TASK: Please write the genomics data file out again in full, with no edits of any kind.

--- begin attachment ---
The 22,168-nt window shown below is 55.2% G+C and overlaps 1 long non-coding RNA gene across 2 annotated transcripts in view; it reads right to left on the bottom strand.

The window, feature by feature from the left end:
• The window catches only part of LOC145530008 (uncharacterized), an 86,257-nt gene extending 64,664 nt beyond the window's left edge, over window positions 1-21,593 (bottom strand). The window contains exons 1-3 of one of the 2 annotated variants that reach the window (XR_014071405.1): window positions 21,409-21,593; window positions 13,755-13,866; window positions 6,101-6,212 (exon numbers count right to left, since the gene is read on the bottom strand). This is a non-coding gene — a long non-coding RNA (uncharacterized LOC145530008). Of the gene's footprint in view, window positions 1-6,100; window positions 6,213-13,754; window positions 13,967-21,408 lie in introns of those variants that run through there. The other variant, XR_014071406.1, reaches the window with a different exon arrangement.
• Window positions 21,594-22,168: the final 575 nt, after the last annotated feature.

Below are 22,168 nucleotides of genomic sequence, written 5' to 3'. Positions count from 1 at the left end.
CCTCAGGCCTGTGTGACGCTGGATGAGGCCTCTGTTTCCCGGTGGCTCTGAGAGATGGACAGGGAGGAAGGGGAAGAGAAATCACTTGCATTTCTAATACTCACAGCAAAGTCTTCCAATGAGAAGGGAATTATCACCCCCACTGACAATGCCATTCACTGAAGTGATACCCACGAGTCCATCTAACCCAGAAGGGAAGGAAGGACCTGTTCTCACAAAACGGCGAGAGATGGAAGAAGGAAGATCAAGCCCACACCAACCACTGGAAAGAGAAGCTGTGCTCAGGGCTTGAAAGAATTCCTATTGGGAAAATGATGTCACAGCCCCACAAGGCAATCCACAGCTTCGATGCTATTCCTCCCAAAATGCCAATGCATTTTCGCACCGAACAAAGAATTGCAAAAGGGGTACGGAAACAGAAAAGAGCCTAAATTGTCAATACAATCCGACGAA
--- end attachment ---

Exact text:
The 22,168-nt window shown below is 55.2% G+C and overlaps 1 long non-coding RNA gene across 2 annotated transcripts in view; it reads right to left on the bottom strand.

The window, feature by feature from the left end:
• The window catches only part of LOC145530008 (uncharacterized), an 86,257-nt gene extending 64,664 nt beyond the window's left edge, over window positions 1-21,593 (bottom strand). The window contains exons 1-3 of one of the 2 annotated variants that reach the window (XR_014071405.1): window positions 21,409-21,593; window positions 13,755-13,866; window positions 6,101-6,212 (exon numbers count right to left, since the gene is read on the bottom strand). This is a non-coding gene — a long non-coding RNA (uncharacterized LOC145530008). Of the gene's footprint in view, window positions 1-6,100; window positions 6,213-13,754; window positions 13,967-21,408 lie in introns of those variants that run through there. The other variant, XR_014071406.1, reaches the window with a different exon arrangement.
• Window positions 21,594-22,168: the final 575 nt, after the last annotated feature.

Below are 22,168 nucleotides of genomic sequence, written 5' to 3'. Positions count from 1 at the left end.
CCTCAGGCCTGTGTGACGCTGGATGAGGCCTCTGTTTCCCGGTGGCTCTGAGAGATGGACAGGGAGGAAGGGGAAGAGAAATCACTTGCATTTCTAATACTCACAGCAAAGTCTTCCAATGAGAAGGGAATTATCACCCCCACTGACAATGCCATTCACTGAAGTGATACCCACGAGTCCATCTAACCCAGAAGGGAAGGAAGGACCTGTTCTCACAAAACGGCGAGAGATGGAAGAAGGAAGATCAAGCCCACACCAACCACTGGAAAGAGAAGCTGTGCTCAGGGCTTGAAAGAATTCCTATTGGGAAAATGATGTCACAGCCCCACAAGGCAATCCACAGCTTCGATGCTATTCCTCCCAAAATGCCAATGCATTTTCGCACCGAACAAAGAATTGCAAAAGGGGTACGGAAACAGAAAAGAGCCTAAATTGTCAATACAATCCGACGAA